• SSH enabled [required]
  • Password-less login with SSH Keys enabled (a guide) [recommended]


  • Git-managed code using Joe Maller’s awesome Web-focused Git workflow [optional]
  • WordPress installation using Mark Jaquith’s WP-Skeleton [recommended]
    • one key benefit is that you require only one version of wp-config.php between your local and remote host. Therefore, you don’t have to modify it each time you push or pull changes. Make sure your local-config.php has been added to your .gitignore.
    • Note: another clever way to manage wp-config.php is to have one master file common to all your environments. See WordPress-Config-Bootstrap for details. SyncDB is designed to handle any of these methods.

The Model

This workflow is based on the following model. Generally speaking, there are three categories of content which make a database-driven website tick:

  1. “Code”

    • Contains: themes, scripts, plugins, config files etc…
    • Location: FTP
    • GUI Management tool: FTP program
    • Command-line Management tool: git
  2. “Media”

    • Contains: whatever is stored in your uploads directory: images, audio, video, docs etc…
    • Location: FTP
    • GUI Management tool: FTP program
    • Command-line Management tool: rsync
  3. “SQL data”

    • Contains: whatever is stored in your database: posts, pages, options, users, etc…
    • Location: MySQL database
    • GUI Management tool: PHPMyAdmin
    • Command-line Management tool: syncdb (this script)

This script handles the migration of content categories 2) and 3). Part 1), the code, is managed in a Git repository on the remote server. Once this workflow has been enabled, the complete migration process looks like this:

 git push hub master


 ./syncdb pull
 git pull hub/master



v0.3.1 (May 27, 2014)

  • Command added: auto_update. For the sake of convenience, SyncDB now automatically checks whether a new version is available and downloads it on the spot. This functionality can be disabled by setting auto_update to false in syncdb-config. Note: to take advantage of this feature you have to use the updated syncdb-config template.
  • Fixed bug preventing no_drop users (those without MySQL DROP privileges) from dropping their remote database correctly. Thanks to @marcobarbosa
  • Fixed bug which broke search_replace_local in some circumstances. The Search and Replace CLI script, in its shebang line, defaults to /usr/bin/php, but MAMP users for example need to use their own binary. If you use any PHP binary besides the default /usr/bin/php, make sure it is in your PATH, otherwise your local search and replace will fail (go which php to find out).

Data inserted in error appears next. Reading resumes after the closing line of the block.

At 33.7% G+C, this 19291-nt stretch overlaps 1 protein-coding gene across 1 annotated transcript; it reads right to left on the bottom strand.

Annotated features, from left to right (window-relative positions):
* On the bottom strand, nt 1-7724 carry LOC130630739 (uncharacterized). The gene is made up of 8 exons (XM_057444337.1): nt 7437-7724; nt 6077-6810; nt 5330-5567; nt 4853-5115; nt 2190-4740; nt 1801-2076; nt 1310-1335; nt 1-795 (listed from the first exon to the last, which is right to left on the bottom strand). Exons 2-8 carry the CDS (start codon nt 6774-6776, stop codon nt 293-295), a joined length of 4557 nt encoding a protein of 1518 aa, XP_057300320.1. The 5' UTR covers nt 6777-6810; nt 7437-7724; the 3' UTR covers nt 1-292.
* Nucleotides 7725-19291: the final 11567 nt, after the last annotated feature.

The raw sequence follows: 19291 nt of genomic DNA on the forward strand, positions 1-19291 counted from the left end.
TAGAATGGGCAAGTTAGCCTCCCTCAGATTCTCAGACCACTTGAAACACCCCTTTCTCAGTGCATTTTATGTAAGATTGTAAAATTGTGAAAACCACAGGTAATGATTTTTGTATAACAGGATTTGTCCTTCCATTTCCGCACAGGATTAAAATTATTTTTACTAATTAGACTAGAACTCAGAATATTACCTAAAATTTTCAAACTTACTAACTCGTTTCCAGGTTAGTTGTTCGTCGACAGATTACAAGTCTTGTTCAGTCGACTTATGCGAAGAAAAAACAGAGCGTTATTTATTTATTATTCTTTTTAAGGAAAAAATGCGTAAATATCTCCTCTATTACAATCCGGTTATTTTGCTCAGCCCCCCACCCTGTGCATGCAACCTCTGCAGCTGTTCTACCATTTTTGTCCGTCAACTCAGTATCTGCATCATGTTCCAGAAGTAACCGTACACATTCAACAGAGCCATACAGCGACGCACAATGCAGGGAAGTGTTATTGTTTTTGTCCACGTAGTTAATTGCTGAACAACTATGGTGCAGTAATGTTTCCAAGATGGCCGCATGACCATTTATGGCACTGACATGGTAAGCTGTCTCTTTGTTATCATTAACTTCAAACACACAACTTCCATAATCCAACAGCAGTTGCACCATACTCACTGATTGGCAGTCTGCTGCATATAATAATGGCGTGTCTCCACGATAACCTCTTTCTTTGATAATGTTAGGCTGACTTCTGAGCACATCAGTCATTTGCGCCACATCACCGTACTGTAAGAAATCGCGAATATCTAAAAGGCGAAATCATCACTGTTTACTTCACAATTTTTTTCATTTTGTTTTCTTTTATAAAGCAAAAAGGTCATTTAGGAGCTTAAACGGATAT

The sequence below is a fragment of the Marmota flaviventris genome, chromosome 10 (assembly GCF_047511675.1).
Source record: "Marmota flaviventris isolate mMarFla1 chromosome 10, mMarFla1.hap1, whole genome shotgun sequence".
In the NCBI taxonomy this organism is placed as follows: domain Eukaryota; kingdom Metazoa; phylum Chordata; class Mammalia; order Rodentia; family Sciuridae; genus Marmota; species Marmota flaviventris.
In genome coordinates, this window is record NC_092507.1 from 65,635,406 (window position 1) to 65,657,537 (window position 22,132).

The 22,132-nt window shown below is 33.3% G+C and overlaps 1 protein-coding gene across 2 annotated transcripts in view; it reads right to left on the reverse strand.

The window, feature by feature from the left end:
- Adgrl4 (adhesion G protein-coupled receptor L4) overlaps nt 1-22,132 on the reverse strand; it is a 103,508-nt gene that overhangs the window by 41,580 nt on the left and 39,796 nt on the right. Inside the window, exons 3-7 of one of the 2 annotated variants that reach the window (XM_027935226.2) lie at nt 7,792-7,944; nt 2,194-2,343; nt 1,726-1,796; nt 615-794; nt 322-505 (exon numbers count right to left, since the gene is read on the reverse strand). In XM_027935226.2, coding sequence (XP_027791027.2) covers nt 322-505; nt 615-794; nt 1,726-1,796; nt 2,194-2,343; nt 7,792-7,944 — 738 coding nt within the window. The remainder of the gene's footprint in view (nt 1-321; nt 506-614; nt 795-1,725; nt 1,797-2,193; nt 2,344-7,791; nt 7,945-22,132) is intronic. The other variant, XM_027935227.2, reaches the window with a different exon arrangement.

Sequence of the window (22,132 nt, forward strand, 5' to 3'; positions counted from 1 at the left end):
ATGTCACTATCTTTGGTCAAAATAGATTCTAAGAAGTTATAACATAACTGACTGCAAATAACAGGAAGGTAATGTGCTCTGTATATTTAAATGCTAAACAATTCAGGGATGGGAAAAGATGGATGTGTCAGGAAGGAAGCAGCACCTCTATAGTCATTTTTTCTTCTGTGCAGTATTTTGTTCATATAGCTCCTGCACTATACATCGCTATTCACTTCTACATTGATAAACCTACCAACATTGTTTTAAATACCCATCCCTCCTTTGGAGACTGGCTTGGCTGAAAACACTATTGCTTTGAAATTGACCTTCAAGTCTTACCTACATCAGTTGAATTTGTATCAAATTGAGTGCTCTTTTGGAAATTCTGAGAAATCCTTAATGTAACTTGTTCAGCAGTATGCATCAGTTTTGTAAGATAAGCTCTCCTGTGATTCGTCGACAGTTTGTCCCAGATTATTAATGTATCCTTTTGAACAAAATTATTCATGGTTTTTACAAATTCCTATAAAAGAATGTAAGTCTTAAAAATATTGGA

v0.3 (May 22, 2014)

  • SyncDB now supports wp-config.php files with multiple environments. For example WordPress-Config-Bootstrap
  • SyncDB now requires an external config file, syncdb-config, in order to run. This separation of user preferences from the core script will make it easier to update SyncDB as new versions are released.
  • This release hasn’t seen much testing yet. If it’s acting buggy you can revert back to a more stable version by going git checkout v0.2.2.
  • Special thanks to @dvclmn and @joshuaiz

v0.22 (May 2, 2014)

  • fixed in-script documentation (added trailing slash to wp-content/uploads/). thanks to @Yeow-Meng
  • made wp-content/uploads/ the default uploads path (since this seems to be the most common usage)

v0.21 (Apr 4, 2014)

  • fixed bug which would cause the search and replace to fail if server’s PHP binary was located anywhere besides /usr/bin/php
  • added PHP auto-detection. No need to manually input your server’s php-cli path any more.
  • SQL password now hidden when outputting to terminal, for security purposes
  • thanks to @joshuaiz for the help

v0.2 (Mar 16, 2014)

  • added help command for easy reference to commands
  • in case an invalid argument is supplied on the command line, list of valid commands is output
  • updated InterConnect IT’s WordPress Search and Replace Tool to version 3.0.0 BETA
  • fixed some bugs with test conditions
  • changed shebang line to /bin/bash for Ubuntu compatibility
  • big thanks to @markchitty and @joshuaiz for the contribution and help

v0.1 (Oct 2013)

  • original release

Feedback & Bugs

SyncDB may be a little edgy—it has not seen a broad range of use cases. There are billions of possible configurations—depending on your OS, your WordPress configuration, your hosting company etc…—SyncDB tries to accommodate the most common ones. We’re committed to making it as robust as possible, so if something’s not working please submit an issue.
SyncDB is presently compatible with WordPress, but in principle should work with Drupal, Joomla, etc… Right now it scrapes the wp-config.php file for database login info. All that would be required to support those other CMS’s would be to specify the config file and grep it accordingly.
Suggestions and pull-requests are welcome.


We accept no responsibility for any data loss suffered from the use of SyncDB. Use at your own risk. SyncDB explicitly backs up your SQL databases before making any changes, but you’ll need basic familiarity with the shell in order to revert things should anything go awry.